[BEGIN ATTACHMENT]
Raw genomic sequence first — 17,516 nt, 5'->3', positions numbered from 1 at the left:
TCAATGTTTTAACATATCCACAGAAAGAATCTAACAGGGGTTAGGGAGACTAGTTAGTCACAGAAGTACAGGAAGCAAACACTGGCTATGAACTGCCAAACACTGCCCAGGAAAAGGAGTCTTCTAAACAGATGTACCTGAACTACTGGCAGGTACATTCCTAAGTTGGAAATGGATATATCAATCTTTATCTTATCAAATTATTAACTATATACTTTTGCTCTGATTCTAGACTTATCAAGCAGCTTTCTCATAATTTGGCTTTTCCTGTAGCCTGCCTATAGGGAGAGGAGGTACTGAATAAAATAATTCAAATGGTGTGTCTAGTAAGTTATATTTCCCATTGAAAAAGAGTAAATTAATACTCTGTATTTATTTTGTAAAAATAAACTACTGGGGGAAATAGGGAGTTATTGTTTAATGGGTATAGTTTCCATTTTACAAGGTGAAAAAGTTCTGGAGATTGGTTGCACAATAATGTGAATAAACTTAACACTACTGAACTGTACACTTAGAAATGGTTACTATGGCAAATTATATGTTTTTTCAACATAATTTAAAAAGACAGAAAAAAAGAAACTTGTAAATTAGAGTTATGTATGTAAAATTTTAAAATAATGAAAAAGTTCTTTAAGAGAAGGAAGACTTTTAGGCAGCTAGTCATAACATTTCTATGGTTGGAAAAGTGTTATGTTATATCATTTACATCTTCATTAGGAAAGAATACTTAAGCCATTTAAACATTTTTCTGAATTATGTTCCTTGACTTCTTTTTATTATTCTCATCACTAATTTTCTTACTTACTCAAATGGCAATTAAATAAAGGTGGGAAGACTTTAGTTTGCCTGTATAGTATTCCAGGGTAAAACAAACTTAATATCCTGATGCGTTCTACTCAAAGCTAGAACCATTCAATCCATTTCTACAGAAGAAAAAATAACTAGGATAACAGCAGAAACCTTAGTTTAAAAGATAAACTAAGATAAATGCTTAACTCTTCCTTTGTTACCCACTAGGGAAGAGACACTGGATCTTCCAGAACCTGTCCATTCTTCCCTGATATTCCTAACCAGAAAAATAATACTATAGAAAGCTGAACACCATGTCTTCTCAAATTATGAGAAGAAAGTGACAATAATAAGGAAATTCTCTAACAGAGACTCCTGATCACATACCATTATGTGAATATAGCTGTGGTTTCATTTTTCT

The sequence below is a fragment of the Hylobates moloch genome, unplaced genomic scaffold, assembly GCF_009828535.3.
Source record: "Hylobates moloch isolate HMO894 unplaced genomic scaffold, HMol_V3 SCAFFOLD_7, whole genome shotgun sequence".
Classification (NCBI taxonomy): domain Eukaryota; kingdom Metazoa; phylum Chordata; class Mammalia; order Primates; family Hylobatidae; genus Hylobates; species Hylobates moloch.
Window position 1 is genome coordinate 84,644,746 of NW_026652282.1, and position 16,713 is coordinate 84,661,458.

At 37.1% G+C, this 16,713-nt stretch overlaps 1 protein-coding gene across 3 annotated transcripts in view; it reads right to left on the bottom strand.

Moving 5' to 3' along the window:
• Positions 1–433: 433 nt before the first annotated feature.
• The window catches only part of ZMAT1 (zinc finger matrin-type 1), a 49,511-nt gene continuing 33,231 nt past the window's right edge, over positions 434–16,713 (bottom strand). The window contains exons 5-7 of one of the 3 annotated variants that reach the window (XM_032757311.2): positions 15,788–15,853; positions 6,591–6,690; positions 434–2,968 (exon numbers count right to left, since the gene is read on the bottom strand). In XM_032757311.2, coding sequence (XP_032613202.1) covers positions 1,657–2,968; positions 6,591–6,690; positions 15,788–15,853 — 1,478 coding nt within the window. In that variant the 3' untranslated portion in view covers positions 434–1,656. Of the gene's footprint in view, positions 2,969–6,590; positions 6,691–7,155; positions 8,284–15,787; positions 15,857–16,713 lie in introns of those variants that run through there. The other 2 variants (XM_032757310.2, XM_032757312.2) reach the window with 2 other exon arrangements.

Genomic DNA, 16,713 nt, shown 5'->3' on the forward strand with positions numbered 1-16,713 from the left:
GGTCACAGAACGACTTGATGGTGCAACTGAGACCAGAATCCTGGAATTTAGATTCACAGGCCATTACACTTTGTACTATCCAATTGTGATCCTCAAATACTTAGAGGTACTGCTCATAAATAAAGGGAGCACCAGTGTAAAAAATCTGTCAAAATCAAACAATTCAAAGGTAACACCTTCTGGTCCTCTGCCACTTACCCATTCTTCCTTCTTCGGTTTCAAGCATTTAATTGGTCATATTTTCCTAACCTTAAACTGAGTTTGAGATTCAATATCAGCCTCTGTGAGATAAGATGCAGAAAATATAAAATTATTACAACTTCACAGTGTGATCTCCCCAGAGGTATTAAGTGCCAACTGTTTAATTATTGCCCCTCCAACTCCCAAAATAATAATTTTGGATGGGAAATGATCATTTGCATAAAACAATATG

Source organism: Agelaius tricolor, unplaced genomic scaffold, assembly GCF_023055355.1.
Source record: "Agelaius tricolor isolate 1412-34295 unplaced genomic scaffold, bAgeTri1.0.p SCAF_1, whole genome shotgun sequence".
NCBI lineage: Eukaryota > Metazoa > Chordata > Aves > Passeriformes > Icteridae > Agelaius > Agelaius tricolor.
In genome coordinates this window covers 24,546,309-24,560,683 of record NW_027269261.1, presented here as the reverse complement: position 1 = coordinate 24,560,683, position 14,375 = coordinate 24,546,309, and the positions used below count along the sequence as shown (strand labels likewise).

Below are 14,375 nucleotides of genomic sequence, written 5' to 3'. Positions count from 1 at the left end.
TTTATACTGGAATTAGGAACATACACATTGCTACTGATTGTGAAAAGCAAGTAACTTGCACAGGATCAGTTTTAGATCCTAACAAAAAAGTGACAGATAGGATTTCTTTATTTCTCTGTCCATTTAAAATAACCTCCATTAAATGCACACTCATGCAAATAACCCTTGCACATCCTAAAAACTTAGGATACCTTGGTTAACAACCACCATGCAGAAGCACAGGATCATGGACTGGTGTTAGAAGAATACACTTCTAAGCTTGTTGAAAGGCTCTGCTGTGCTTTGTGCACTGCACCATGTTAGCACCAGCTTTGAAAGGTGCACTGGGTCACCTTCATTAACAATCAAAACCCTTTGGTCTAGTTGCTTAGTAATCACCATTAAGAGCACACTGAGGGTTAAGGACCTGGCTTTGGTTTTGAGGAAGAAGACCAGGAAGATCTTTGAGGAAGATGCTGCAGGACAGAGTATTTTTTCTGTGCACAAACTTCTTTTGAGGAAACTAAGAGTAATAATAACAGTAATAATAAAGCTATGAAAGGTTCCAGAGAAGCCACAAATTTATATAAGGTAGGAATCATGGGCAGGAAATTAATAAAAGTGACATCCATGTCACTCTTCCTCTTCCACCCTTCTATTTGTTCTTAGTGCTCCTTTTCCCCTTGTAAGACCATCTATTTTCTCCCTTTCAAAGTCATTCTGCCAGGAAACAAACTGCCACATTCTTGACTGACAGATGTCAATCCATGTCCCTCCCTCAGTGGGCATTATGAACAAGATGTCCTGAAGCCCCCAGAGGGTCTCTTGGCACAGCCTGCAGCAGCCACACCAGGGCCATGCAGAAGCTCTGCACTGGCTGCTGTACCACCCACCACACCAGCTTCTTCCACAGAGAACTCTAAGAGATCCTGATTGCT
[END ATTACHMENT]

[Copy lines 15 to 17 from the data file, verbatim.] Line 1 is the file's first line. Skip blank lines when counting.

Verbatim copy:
NCBI lineage: Eukaryota > Metazoa > Chordata > Aves > Passeriformes > Icteridae > Agelaius > Agelaius tricolor.
In genome coordinates this window covers 24,546,309-24,560,683 of record NW_027269261.1, presented here as the reverse complement: position 1 = coordinate 24,560,683, position 14,375 = coordinate 24,546,309, and the positions used below count along the sequence as shown (strand labels likewise).

Below are 14,375 nucleotides of genomic sequence, written 5' to 3'. Positions count from 1 at the left end.